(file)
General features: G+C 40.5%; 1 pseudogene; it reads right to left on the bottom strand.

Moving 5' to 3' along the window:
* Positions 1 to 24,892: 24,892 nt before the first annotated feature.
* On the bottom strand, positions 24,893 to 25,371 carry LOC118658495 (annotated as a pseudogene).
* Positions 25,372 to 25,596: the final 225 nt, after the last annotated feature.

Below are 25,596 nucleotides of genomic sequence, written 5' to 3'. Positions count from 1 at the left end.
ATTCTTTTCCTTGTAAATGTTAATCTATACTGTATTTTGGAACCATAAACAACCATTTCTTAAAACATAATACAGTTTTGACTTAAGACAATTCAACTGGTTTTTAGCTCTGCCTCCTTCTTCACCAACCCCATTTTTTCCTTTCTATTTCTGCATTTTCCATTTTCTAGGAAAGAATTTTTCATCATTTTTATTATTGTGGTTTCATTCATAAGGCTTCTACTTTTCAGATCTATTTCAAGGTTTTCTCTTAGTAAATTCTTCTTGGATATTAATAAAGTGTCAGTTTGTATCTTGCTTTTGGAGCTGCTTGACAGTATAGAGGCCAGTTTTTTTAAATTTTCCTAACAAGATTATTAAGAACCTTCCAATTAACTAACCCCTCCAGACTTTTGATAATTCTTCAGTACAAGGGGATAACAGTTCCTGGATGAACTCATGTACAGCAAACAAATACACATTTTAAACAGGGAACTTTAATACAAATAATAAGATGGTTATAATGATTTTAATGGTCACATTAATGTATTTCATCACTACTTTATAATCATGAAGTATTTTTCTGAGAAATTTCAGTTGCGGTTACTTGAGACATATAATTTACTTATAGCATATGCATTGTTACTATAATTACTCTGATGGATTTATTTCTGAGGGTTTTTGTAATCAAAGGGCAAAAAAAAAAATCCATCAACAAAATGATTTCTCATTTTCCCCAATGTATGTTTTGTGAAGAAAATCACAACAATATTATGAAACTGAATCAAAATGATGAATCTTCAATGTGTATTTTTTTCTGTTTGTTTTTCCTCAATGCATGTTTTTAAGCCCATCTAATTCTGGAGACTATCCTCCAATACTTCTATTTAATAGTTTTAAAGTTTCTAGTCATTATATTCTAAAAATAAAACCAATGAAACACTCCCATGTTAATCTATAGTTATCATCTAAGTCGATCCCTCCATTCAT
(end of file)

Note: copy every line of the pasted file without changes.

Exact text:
General features: G+C 40.5%; 1 pseudogene; it reads right to left on the bottom strand.

Moving 5' to 3' along the window:
* Positions 1 to 24,892: 24,892 nt before the first annotated feature.
* On the bottom strand, positions 24,893 to 25,371 carry LOC118658495 (annotated as a pseudogene).
* Positions 25,372 to 25,596: the final 225 nt, after the last annotated feature.

Below are 25,596 nucleotides of genomic sequence, written 5' to 3'. Positions count from 1 at the left end.
ATTCTTTTCCTTGTAAATGTTAATCTATACTGTATTTTGGAACCATAAACAACCATTTCTTAAAACATAATACAGTTTTGACTTAAGACAATTCAACTGGTTTTTAGCTCTGCCTCCTTCTTCACCAACCCCATTTTTTCCTTTCTATTTCTGCATTTTCCATTTTCTAGGAAAGAATTTTTCATCATTTTTATTATTGTGGTTTCATTCATAAGGCTTCTACTTTTCAGATCTATTTCAAGGTTTTCTCTTAGTAAATTCTTCTTGGATATTAATAAAGTGTCAGTTTGTATCTTGCTTTTGGAGCTGCTTGACAGTATAGAGGCCAGTTTTTTTAAATTTTCCTAACAAGATTATTAAGAACCTTCCAATTAACTAACCCCTCCAGACTTTTGATAATTCTTCAGTACAAGGGGATAACAGTTCCTGGATGAACTCATGTACAGCAAACAAATACACATTTTAAACAGGGAACTTTAATACAAATAATAAGATGGTTATAATGATTTTAATGGTCACATTAATGTATTTCATCACTACTTTATAATCATGAAGTATTTTTCTGAGAAATTTCAGTTGCGGTTACTTGAGACATATAATTTACTTATAGCATATGCATTGTTACTATAATTACTCTGATGGATTTATTTCTGAGGGTTTTTGTAATCAAAGGGCAAAAAAAAAAATCCATCAACAAAATGATTTCTCATTTTCCCCAATGTATGTTTTGTGAAGAAAATCACAACAATATTATGAAACTGAATCAAAATGATGAATCTTCAATGTGTATTTTTTTCTGTTTGTTTTTCCTCAATGCATGTTTTTAAGCCCATCTAATTCTGGAGACTATCCTCCAATACTTCTATTTAATAGTTTTAAAGTTTCTAGTCATTATATTCTAAAAATAAAACCAATGAAACACTCCCATGTTAATCTATAGTTATCATCTAAGTCGATCCCTCCATTCAT